How much do the Arab females know about osteoporosis? The scope and the sources of knowledge

Al Attia, Haider M.; Abu Merhi, Amal A.; Al Farhan, Maha M.
September 2008
Clinical Rheumatology;Sep2008, Vol. 27 Issue 9, p1167
Academic Journal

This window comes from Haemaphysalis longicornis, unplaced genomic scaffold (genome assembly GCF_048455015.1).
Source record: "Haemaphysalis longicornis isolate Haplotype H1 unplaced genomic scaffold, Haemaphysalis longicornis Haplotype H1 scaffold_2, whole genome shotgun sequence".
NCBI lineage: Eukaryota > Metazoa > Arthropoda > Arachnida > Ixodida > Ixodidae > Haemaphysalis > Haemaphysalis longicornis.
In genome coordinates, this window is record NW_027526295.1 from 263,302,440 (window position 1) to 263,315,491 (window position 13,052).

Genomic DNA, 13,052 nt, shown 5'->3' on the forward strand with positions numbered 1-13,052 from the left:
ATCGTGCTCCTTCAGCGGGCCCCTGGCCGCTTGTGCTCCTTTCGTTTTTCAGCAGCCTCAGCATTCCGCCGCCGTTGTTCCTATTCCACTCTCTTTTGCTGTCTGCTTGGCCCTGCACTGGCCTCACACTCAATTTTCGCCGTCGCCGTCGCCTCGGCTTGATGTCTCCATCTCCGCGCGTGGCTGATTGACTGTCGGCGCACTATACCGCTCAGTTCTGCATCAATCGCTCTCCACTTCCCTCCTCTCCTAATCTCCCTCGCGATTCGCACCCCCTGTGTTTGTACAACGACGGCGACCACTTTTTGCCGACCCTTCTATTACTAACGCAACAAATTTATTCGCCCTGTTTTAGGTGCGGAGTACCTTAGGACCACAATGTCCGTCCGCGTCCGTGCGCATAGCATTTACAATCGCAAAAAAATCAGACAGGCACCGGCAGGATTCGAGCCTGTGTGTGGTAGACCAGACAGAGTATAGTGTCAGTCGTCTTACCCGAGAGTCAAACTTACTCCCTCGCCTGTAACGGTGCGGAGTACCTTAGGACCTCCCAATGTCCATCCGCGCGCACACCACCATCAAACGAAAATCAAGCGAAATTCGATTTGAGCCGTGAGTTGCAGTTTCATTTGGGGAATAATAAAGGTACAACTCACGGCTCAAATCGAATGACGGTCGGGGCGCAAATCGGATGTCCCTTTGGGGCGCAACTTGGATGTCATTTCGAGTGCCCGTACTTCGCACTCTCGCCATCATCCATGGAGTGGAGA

Three hundred fifty-eight educated women, 172 with secondary school education (49%) and 186 (51%) with higher education, were consented for the study. Eighty-five percent were Arab females with an average age of 28.8 years. They expressed their knowledge on osteoporosis on one–one interview. A score of two or more correct items would qualify the respondents to indicate the source(s) of their knowledge. Highly educated women had significantly less 0–1 score (37/186, 20%) than the other subgroup (74/172, 44%, p = 0.001). They, on average, expressed 2.5 items of knowledge vs. 1.69 by the other subgroup ( p = 0.002). A total of 245 females, then, became eligible to indicate the source of knowledge. Osteoporosis as a “disease of menopause women” (84%) followed by “disease of easily fractured bones” (64.5%) were the highest in the list in their perception collectively and individually. Items relevant to lifestyle habits, complications, and disease associations were identically not acknowledged. They, however, significantly differed in their response to two items: “a disease of low bone density” and the “role of immobilization and low exercise.” Highly educated women appeared more respondent than the other group ( p = 0.008 and p = 0.05, respectively). Both were dependent on the “visual media,” “relatives,” and the “medics” as main sources of information. “Reading books” and “listening to radio programs” on osteoporosis were never considered. The highly educated Arab females have excelled over others with secondary education in terms of frequency and averaging the items of knowledge on osteoporosis. They, however, were not different in the way they perceived osteoporosis as well as in indicating their sources of knowledge. The results reemphasize the lack of an international standard in the understanding of osteoporosis among different populations of females.


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